Thank you to all participants – The book resulting from the conference is under development with the IAMCR and Palgrave Press in anticipation of 2015 publication.
International Communication Association (ICA) Post-conference, International Association for Media and Communication Research (IAMCR) Pre-conference
Initiated and Co-sponsored by the IAMCR Media Production Analysis Working Group with ICA Co-sponsor: Journalism Studies Section and ECREA Co-sponsor: Media Industries and Cultural Production Working Group and hosted by the Cultural Production and Media Policy Research Group & Journalism Studies Research Group, University of Leeds.
Speakers and participants include:
- Georgina Born (Uncertain Vision: Birt, Dyke and the Reinvention of the BBC; etc.)
- David Ryfe (Can Journalism Survive? An inside look at American Newsrooms)
- Philip Schlesinger (Putting ‘Reality’ Together; etc.)
- Tim Havens (Understanding Media Industries; Black Television Travels – Media Globalization and Contemporary Racial Discourse)
- David Hesmondhalgh (The Cultural Industries; etc.)
- Chris Paterson (Making Online News; International Television News Agencies)
- Chris Anderson (Networking the News: The Struggle to Rebuild Metropolitan Journalism, 1997-2011)A public lecture by ICA past president Barbie Zelizer follows the event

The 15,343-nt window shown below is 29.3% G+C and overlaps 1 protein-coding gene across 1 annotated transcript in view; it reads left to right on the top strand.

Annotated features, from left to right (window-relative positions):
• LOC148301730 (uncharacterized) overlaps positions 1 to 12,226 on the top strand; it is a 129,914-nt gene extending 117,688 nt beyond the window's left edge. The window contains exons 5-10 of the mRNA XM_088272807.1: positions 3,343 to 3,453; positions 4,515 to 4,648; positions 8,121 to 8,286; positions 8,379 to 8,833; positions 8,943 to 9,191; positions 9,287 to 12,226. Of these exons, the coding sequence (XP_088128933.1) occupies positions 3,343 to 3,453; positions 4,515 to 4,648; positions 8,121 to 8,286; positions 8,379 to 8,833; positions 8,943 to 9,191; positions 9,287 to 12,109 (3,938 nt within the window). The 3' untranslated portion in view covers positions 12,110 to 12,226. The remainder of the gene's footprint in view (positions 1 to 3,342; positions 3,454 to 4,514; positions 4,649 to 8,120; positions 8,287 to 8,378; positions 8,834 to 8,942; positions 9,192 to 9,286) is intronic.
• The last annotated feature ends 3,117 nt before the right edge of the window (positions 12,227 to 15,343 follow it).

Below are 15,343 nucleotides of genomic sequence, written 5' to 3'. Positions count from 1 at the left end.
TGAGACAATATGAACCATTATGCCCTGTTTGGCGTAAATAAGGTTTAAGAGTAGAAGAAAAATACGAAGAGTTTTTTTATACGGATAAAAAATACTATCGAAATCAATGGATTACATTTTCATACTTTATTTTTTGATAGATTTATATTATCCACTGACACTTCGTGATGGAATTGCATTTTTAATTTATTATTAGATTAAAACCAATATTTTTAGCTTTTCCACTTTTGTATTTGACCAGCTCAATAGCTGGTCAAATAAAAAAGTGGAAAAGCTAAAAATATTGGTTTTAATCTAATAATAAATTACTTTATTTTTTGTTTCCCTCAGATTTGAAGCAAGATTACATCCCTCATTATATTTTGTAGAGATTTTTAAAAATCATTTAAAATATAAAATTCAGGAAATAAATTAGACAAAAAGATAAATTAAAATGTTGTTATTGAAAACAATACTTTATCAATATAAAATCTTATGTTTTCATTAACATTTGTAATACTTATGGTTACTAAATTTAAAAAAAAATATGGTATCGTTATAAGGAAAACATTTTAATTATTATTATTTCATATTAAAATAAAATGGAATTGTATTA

As the internal workings of media institutions change beyond the recognition of early researchers, and as the challenges to understand those internal functions become ever greater, there is a need to review what new knowledge is emerging from production research, what gaps remain, what challenges to production research persist, and discuss how those might be overcome. Researchers in the UK might question if, in the post-Levenson Report age, media institutions will become more transparent and open to scrutiny, or less?
This conference is intended to address the issues raised in the process of researching within media, journalistic, and cultural organisations, primarily from the anthropological and sociological traditions of long-term exposure to production cultures through ethnographic observation or participant observation. Scholars like Tuchman and Born have provided insights into production cultures which have shaped contemporary understandings, but can such research keep pace with the rate of change in media production environments? And is the classic research setting of the newsroom or studio now too limiting; should our focus shift, for news, at least, to the journalistic “ecosystem,” as Anderson has argued?
In addition to panel sessions, the conference will feature discussions with prominent researchers of media production addressing:
- how theories of journalism and cultural production have been advanced and challenged by recent media production ethnography
- the ongoing challenge of access to media and cultural institutions for in-depth, critical research
- pressing questions for production research in the coming decade
The conference will also feature presentation of new production research in concurrent panels.